Ban tackling in rugby, heading in football – in fact, why not just ban sport altogether to keep our precious kids in a ‘safe space’?

Yes, sport can be dangerous and children can get hurt, sometimes seriously – but the benefits far outweigh the risks

PUBLISHED : Friday, 06 October, 2017, 9:03am
UPDATED : Saturday, 07 October, 2017, 7:43pm

Thankfully, common sense prevailed last week when a Hong Kong District Court judge dismissed a civil suit brought by a mother of a boy injured in a football match back in 2013.

The boy, then eight, broke an eye socket when he was kicked in the face and his mother wanted HK$223,000 in compensation.

Absolute nonsense, anybody who’s played football would reply, but in a city often seemingly clueless about sport, a daft judgment from a daft judge might not have surprised.

Well done then to judge Winnie Tsui Wan-wah, who said it would be “against the common sense of any ordinary person who plays soccer” that kids should have to wear helmets or goggles to play, the mother’s suggestion.

You do wonder about mum’s motivation, especially since it apparently took her two years to decide only some cash could finally heal her little angel.

But even if she only wanted to “ensure the safety” of other kids, it still speaks to a strange thread in the zeitgeist of putting “safety” – in body and in mind – above all else.

A few days before that case was dismissed, an opinion piece in the British Medical Journal urged a total ban on tackling and other “harmful contact” in schools rugby. The government had to “ensure the safety of children,” pleaded professor Allyson Pollock, the ultimate worried mum.

She admits that her decade-long campaign to effectively get rid of schools rugby was prompted by an injury her boy suffered playing for his team. She has written a book on the topic and regularly features in the British press writing articles with headlines designed to send overprotective mums into paroxysms, such as “Why NO mother should let her son play rugby”.

She is right to say that rugby can be dangerous – the case of Ben Kende, paralysed in a match for Hong Kong under-20s, is well-known to everyone in the local rugby community – and of course we should aim to ensure the highest possible safety standards.

But banning tackling? Come on. Heart disease is the number one killer of males in the UK, so let’s encourage less physical activity? It’s a strange stance for a ‘health expert’ to take.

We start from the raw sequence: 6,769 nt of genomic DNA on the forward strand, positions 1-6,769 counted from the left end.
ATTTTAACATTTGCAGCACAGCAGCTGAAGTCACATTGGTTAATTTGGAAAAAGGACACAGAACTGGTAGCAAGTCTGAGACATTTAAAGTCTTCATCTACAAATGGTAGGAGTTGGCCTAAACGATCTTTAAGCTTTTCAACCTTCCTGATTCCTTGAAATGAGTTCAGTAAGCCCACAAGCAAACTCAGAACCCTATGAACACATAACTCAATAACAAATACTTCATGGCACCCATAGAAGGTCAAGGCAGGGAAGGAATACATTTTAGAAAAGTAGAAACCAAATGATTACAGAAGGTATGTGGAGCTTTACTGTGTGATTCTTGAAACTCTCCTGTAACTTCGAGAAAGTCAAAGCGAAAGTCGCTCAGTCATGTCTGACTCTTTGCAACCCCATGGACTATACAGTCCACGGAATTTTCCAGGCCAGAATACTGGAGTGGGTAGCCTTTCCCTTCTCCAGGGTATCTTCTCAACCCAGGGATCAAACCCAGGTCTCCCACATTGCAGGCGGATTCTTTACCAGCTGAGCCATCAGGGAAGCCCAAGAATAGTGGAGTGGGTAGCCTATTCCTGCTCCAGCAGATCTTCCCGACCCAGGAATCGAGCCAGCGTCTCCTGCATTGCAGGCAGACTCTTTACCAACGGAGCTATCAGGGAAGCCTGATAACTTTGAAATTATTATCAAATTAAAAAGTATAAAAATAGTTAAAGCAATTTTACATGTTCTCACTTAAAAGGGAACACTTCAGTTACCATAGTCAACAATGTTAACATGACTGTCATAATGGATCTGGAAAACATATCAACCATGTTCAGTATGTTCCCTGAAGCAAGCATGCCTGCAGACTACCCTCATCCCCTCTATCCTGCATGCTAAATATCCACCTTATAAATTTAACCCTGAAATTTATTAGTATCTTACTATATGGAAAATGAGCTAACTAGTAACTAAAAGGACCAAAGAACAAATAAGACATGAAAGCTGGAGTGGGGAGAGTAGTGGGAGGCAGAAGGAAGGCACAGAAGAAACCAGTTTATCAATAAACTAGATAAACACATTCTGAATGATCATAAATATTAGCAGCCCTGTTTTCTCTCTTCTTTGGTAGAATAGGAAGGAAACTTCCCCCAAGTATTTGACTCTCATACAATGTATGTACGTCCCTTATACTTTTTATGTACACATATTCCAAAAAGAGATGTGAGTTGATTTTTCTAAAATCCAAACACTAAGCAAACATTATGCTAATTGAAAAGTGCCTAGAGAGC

“The continual claims made by Pollock are not based on like-for-like injury statistics and her extreme and alarmist conclusions are simply not supported by the data,” said World Rugby as it wearily dismissed her latest claims, but eventually some well-meaning idiot in government might pay attention.

Now there is a nascent movement to ban heading the ball in soccer, with Republic of Ireland striker Kevin Doyle retiring at 34 after complaining of headaches.

Ireland assistant manager Roy Keane might have been a bit more sympathetic to Doyle, but was spot on with his characteristically blunt assessment.

“I’m sure there is [a need for more research], that’s ongoing. But if you’re worried about the physical side of any sport, you’re wary of it, then play chess.

“It’s part of the game, whether it be hurling, football, American football, the rugby lads, it’s part of the game.

“When you cross that line, there is an element of risk involved. I don’t think it would make a difference to the players playing now. When you cross that line, there’s a chance that you might get a knock. They’re the risks you take.”

Of course we shouldn’t take potential risks lightly – nobody wants to follow the NFL’s example, which for decades has positively encouraged its athletes to destroy their brains for TV ratings.

The wish to eliminate danger from our children’s lives comes from a good place, but like the ‘safe spaces’ and ‘trigger warnings’ turning a generation of university students into snowflakes unable to handle a different opinion, it does far more harm than good.

The benefits of sport – teamwork, fitness, determination, grit, sacrifice, hard work – far outweigh the risks. “Broken bones will heal but being a p***y is a lifetime sentence,” as the American comedian Adam Carolla says – again, the language could be more genteel, but it’s a philosophy some, especially in Hong Kong, could do with following.

Finally, this is my last column, as I’m moving on after nearly seven years with the Post. As we wait with bated breath for the revolutionary sporting policies new chief executive Carrie Lam Cheng Yuet-ngor will no doubt unveil in her maiden policy address next week, I’d like to thank all the readers for their feedback – as well as the various local administrators and athletes fighting what is often an uphill battle to promote sport in Hong Kong.